The diagnostic approach to asymptomatic dogs with elevated liver enzyme activities - Veterinary Medicine
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The diagnostic approach to asymptomatic dogs with elevated liver enzyme activities
What's the next step when you see an apparently healthy dog that has abnormal liver enzyme results? These clinicians help you figure out when further diagnostic testing is warranted, which tests are indicated, and what conditions to suspect.



Once you decide to pursue additional diagnostic testing, the next step is diagnostic imaging. If diagnostic imaging fails to show any abnormalities that dictate a specific diagnostic or therapeutic approach (e.g. surgery in the case of gallbladder mucoceles, choleliths, or portosystemic vascular anomaly), then consider obtaining a hepatic biopsy sample.


Abdominal radiographs allow assessment of liver size and abdominal detail and may reveal choleliths (50% are visible radiographically). Hepatomegaly is typically associated with any vacuolar hepatopathy (e.g. hyperadrenocorticism, adrenal hyperplasia syndromes, and hypothyroidism), phenobarbital hepatopathy, and acute and chronic inflammatory hepatobiliary disease. Microhepatia may be seen with portosystemic vascular anomalies (with the exception of microvascular dysplasia) or cirrhosis. Choleliths can be associated with cholecystitis and may indicate a subclinical hepatobiliary infection.

Ultrasonography is helpful in differentiating focal (abscess, hepatobiliary neoplasia), multifocal (nodular hyperplasia, metastatic disease), or diffuse lesions. In cases of nodular hyperplasia, homogenous hypoechoic masses or mixed hypoechoic to hyperechoic lesions may be noted but cannot be differentiated from primary or secondary neoplasia.13 Ultrasonography can also reveal changes in liver echogenicity; unfortunately, no change is classic for a specific disease. Both a corticosteroid hepatopathy and hepatic lipidosis are characterized by a diffusely hyperechoic liver. Normal liver parenchyma does not rule out hepatic disease.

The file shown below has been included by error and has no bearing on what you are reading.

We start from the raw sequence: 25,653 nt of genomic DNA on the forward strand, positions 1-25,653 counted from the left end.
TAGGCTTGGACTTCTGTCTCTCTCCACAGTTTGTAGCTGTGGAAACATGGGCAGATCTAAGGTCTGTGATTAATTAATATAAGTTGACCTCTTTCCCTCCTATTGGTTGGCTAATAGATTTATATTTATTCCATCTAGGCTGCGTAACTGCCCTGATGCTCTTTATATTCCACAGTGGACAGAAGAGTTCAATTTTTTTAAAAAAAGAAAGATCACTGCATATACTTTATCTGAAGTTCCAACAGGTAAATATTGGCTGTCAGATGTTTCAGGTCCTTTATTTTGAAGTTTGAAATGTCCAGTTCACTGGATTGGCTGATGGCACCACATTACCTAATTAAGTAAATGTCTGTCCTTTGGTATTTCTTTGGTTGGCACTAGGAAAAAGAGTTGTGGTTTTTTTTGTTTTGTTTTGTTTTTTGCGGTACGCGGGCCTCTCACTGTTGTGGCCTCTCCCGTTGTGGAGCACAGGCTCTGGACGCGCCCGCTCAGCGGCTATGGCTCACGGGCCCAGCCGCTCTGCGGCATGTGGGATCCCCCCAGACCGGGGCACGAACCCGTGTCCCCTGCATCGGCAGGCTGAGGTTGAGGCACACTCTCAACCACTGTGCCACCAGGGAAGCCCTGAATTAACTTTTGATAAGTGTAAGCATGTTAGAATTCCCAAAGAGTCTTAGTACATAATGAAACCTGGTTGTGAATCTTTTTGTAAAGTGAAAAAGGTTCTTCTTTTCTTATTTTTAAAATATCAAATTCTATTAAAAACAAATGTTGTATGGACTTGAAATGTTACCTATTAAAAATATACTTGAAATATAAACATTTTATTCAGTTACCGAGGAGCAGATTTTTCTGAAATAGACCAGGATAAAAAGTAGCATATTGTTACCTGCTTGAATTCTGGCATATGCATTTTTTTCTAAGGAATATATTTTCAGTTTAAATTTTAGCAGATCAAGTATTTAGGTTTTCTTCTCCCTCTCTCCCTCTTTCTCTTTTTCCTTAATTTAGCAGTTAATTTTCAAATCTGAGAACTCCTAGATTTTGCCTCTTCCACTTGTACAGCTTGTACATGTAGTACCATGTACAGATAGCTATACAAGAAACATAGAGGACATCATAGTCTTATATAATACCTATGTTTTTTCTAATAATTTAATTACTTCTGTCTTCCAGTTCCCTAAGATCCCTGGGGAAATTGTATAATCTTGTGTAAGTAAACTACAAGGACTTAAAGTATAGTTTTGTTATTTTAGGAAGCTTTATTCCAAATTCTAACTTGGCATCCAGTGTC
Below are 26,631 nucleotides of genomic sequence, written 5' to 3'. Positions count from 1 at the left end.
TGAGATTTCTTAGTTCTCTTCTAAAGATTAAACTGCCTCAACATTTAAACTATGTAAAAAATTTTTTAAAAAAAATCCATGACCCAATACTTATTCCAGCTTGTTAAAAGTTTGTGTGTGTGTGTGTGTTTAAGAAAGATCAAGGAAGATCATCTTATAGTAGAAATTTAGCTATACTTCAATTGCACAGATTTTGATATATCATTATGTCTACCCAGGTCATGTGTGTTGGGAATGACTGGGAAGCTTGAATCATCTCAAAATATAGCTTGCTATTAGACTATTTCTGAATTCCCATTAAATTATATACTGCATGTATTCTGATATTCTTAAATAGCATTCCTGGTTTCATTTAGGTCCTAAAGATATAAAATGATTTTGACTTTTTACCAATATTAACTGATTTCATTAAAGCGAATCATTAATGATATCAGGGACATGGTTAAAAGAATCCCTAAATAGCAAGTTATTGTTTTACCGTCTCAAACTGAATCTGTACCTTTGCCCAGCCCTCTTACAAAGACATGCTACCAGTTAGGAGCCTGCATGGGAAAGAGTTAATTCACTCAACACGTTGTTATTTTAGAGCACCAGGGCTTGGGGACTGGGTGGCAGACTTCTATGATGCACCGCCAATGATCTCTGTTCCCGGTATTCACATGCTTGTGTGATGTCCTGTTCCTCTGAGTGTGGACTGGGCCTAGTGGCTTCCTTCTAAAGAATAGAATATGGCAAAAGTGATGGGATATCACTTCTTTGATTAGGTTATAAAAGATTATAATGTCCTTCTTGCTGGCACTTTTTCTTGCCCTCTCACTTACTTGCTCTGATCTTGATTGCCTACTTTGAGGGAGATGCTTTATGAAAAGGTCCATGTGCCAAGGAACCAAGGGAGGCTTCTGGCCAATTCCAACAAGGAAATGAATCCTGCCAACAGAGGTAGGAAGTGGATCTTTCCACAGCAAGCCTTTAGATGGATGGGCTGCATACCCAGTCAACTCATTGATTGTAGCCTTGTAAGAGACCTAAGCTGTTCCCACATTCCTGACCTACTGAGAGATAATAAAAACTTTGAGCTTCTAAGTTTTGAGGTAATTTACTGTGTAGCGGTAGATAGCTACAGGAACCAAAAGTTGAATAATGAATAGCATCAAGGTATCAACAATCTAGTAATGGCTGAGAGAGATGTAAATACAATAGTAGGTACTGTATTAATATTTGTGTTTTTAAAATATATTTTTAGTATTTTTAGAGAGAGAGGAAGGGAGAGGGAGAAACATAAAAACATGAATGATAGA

The gallbladder and biliary tree can also be evaluated ultrasonographically. Gallbladder mucoceles, choleliths, and intrahepatic or extrahepatic bile duct dilatation can be identified ultrasonographically. Hepatic portal vasculature can also be evaluated to identify small, single or multiple acquired shunts. Extrahepatic causes for liver enzyme elevations may also be evaluated, including pancreatitis, hyperadrenocorticism (assessment of adrenal glands), and gastrointestinal tract disease.

Hepatic biopsy

Before the hepatic biopsy, perform a coagulation profile to assess the prothrombin time, partial thromboplastin time, and platelet count. Hepatic biopsy samples can be obtained with ultrasound guidance (Tru-Cut biopsy) or exploratory surgery (see the article) or laparoscopy (wedge biopsy). A wedge biopsy is the gold standard, and studies suggest that discordance occurs on histopathologic assessment of wedge vs. Tru-Cut biopsy samples from the same liver.14 The results of any hepatic biopsy, however, need to be interpreted in light of sampling error.

The method by which to obtain a biopsy sample may be influenced by the suspected diagnosis. In some diseases, such as microvascular dysplasia and nodular hyperplasia, a wedge biopsy is often necessary to obtain a definitive diagnosis. In other cases, such as with a diffuse vacuolar hepatopathy, inflammatory disease, or neoplasia, a diagnostic sample can likely be obtained by performing a Tru-Cut biopsy. In the case of focal or diffuse neoplasia, a fine-needle aspiration biopsy may yield diagnostic samples. In most cases, however, fine-needle aspiration biopsy is inadequate for diagnostic purposes.

Cholecystocentesis can also be performed to obtain bile for culture in cases in which subclinical infection is suspected. This procedure should be performed with ultrasonographic guidance by an experienced ultrasonographer.


Causes of elevated liver enzyme activity in asymptomatic dogs can generally be divided into extrahepatic and hepatobiliary diseases.

Extrahepatic causes

Your diagnostic test findings may point to three extrahepatic causes—hyperadrenocorticism, hypothyroidism, and gastrointestinal disorders.


Hyperadrenocorticism is associated with mild to moderate increases in total serum ALP activity in about 85% of cases. Similar degrees of elevation may be seen with GGT activity, and in 50% to 80% of dogs a mild increase in ALT activity is noted.15 Other clinicopathologic changes that might provide clues to the presence of hyperadrenocorticism are mild polycythemia, a stress leukogram, mild thrombocytosis, hypercholesterolemia, hypertriglyceridemia, and isosthenuria.15


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